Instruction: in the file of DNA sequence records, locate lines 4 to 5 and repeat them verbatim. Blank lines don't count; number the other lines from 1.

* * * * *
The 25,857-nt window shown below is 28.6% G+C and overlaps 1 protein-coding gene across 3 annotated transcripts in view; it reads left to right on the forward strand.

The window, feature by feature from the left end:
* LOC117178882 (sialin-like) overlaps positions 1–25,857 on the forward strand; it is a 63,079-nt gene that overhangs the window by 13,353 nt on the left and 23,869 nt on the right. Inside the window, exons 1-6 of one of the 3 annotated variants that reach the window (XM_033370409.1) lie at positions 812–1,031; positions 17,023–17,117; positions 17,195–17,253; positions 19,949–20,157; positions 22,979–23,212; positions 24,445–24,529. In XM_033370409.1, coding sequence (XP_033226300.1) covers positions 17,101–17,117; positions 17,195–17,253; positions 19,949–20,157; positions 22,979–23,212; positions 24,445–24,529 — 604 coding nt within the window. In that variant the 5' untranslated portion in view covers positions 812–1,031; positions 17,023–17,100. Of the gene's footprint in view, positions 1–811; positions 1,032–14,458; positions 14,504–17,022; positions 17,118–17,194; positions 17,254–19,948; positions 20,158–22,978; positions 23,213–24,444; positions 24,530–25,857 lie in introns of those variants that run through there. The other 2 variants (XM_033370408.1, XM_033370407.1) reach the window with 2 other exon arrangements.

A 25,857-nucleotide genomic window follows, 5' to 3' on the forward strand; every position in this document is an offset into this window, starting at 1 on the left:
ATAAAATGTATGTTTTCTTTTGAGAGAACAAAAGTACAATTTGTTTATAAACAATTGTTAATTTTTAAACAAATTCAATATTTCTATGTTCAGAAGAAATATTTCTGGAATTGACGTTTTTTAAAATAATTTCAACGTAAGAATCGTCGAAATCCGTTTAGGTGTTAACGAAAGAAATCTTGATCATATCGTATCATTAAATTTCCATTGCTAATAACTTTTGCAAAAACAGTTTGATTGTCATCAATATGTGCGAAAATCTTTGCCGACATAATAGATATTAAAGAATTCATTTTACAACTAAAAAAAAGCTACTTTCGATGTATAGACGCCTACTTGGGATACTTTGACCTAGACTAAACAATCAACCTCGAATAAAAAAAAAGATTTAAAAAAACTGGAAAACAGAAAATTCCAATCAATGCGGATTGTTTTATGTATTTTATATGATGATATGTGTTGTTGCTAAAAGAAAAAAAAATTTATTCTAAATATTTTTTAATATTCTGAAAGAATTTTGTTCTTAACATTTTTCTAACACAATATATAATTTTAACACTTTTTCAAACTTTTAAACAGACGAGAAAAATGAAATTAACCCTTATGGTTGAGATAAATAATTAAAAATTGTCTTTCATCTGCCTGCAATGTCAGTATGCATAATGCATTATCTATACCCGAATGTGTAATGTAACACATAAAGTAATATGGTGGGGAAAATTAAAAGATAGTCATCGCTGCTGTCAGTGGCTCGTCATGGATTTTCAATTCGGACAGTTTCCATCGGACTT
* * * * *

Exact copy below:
A 25,857-nucleotide genomic window follows, 5' to 3' on the forward strand; every position in this document is an offset into this window, starting at 1 on the left:
ATAAAATGTATGTTTTCTTTTGAGAGAACAAAAGTACAATTTGTTTATAAACAATTGTTAATTTTTAAACAAATTCAATATTTCTATGTTCAGAAGAAATATTTCTGGAATTGACGTTTTTTAAAATAATTTCAACGTAAGAATCGTCGAAATCCGTTTAGGTGTTAACGAAAGAAATCTTGATCATATCGTATCATTAAATTTCCATTGCTAATAACTTTTGCAAAAACAGTTTGATTGTCATCAATATGTGCGAAAATCTTTGCCGACATAATAGATATTAAAGAATTCATTTTACAACTAAAAAAAAGCTACTTTCGATGTATAGACGCCTACTTGGGATACTTTGACCTAGACTAAACAATCAACCTCGAATAAAAAAAAAGATTTAAAAAAACTGGAAAACAGAAAATTCCAATCAATGCGGATTGTTTTATGTATTTTATATGATGATATGTGTTGTTGCTAAAAGAAAAAAAAATTTATTCTAAATATTTTTTAATATTCTGAAAGAATTTTGTTCTTAACATTTTTCTAACACAATATATAATTTTAACACTTTTTCAAACTTTTAAACAGACGAGAAAAATGAAATTAACCCTTATGGTTGAGATAAATAATTAAAAATTGTCTTTCATCTGCCTGCAATGTCAGTATGCATAATGCATTATCTATACCCGAATGTGTAATGTAACACATAAAGTAATATGGTGGGGAAAATTAAAAGATAGTCATCGCTGCTGTCAGTGGCTCGTCATGGATTTTCAATTCGGACAGTTTCCATCGGACTT